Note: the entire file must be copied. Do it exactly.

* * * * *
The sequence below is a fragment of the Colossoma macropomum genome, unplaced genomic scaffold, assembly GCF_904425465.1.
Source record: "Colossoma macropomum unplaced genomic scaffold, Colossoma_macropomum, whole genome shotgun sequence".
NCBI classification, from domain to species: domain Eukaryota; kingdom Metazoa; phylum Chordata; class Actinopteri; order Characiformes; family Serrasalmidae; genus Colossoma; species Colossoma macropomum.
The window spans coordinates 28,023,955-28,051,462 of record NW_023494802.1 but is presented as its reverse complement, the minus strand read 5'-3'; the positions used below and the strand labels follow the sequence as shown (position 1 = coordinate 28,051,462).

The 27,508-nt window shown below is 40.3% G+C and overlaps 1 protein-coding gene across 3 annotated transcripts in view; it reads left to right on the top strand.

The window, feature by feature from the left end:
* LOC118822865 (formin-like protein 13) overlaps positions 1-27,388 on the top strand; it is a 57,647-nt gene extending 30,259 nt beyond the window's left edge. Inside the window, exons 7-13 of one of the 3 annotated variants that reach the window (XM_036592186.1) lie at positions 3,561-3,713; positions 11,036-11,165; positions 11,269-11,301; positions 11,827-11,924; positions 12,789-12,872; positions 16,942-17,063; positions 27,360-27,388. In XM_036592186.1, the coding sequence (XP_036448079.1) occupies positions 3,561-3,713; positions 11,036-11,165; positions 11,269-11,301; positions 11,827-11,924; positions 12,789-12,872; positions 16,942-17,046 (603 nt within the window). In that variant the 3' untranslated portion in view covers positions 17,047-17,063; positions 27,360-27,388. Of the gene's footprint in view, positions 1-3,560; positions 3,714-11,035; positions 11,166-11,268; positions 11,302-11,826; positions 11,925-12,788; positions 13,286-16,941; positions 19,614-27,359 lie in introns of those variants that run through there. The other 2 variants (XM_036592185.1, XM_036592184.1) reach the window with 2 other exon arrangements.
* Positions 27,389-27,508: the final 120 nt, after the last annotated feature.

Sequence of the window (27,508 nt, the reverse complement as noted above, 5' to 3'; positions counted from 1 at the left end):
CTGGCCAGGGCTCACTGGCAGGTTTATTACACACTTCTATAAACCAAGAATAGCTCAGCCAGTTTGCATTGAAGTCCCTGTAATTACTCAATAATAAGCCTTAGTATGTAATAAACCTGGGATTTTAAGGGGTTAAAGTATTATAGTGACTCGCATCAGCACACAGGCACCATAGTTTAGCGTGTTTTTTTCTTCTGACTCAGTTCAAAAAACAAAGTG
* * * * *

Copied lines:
The sequence below is a fragment of the Colossoma macropomum genome, unplaced genomic scaffold, assembly GCF_904425465.1.
Source record: "Colossoma macropomum unplaced genomic scaffold, Colossoma_macropomum, whole genome shotgun sequence".
NCBI classification, from domain to species: domain Eukaryota; kingdom Metazoa; phylum Chordata; class Actinopteri; order Characiformes; family Serrasalmidae; genus Colossoma; species Colossoma macropomum.
The window spans coordinates 28,023,955-28,051,462 of record NW_023494802.1 but is presented as its reverse complement, the minus strand read 5'-3'; the positions used below and the strand labels follow the sequence as shown (position 1 = coordinate 28,051,462).

The 27,508-nt window shown below is 40.3% G+C and overlaps 1 protein-coding gene across 3 annotated transcripts in view; it reads left to right on the top strand.

The window, feature by feature from the left end:
* LOC118822865 (formin-like protein 13) overlaps positions 1-27,388 on the top strand; it is a 57,647-nt gene extending 30,259 nt beyond the window's left edge. Inside the window, exons 7-13 of one of the 3 annotated variants that reach the window (XM_036592186.1) lie at positions 3,561-3,713; positions 11,036-11,165; positions 11,269-11,301; positions 11,827-11,924; positions 12,789-12,872; positions 16,942-17,063; positions 27,360-27,388. In XM_036592186.1, the coding sequence (XP_036448079.1) occupies positions 3,561-3,713; positions 11,036-11,165; positions 11,269-11,301; positions 11,827-11,924; positions 12,789-12,872; positions 16,942-17,046 (603 nt within the window). In that variant the 3' untranslated portion in view covers positions 17,047-17,063; positions 27,360-27,388. Of the gene's footprint in view, positions 1-3,560; positions 3,714-11,035; positions 11,166-11,268; positions 11,302-11,826; positions 11,925-12,788; positions 13,286-16,941; positions 19,614-27,359 lie in introns of those variants that run through there. The other 2 variants (XM_036592185.1, XM_036592184.1) reach the window with 2 other exon arrangements.
* Positions 27,389-27,508: the final 120 nt, after the last annotated feature.

Sequence of the window (27,508 nt, the reverse complement as noted above, 5' to 3'; positions counted from 1 at the left end):
CTGGCCAGGGCTCACTGGCAGGTTTATTACACACTTCTATAAACCAAGAATAGCTCAGCCAGTTTGCATTGAAGTCCCTGTAATTACTCAATAATAAGCCTTAGTATGTAATAAACCTGGGATTTTAAGGGGTTAAAGTATTATAGTGACTCGCATCAGCACACAGGCACCATAGTTTAGCGTGTTTTTTTCTTCTGACTCAGTTCAAAAAACAAAGTG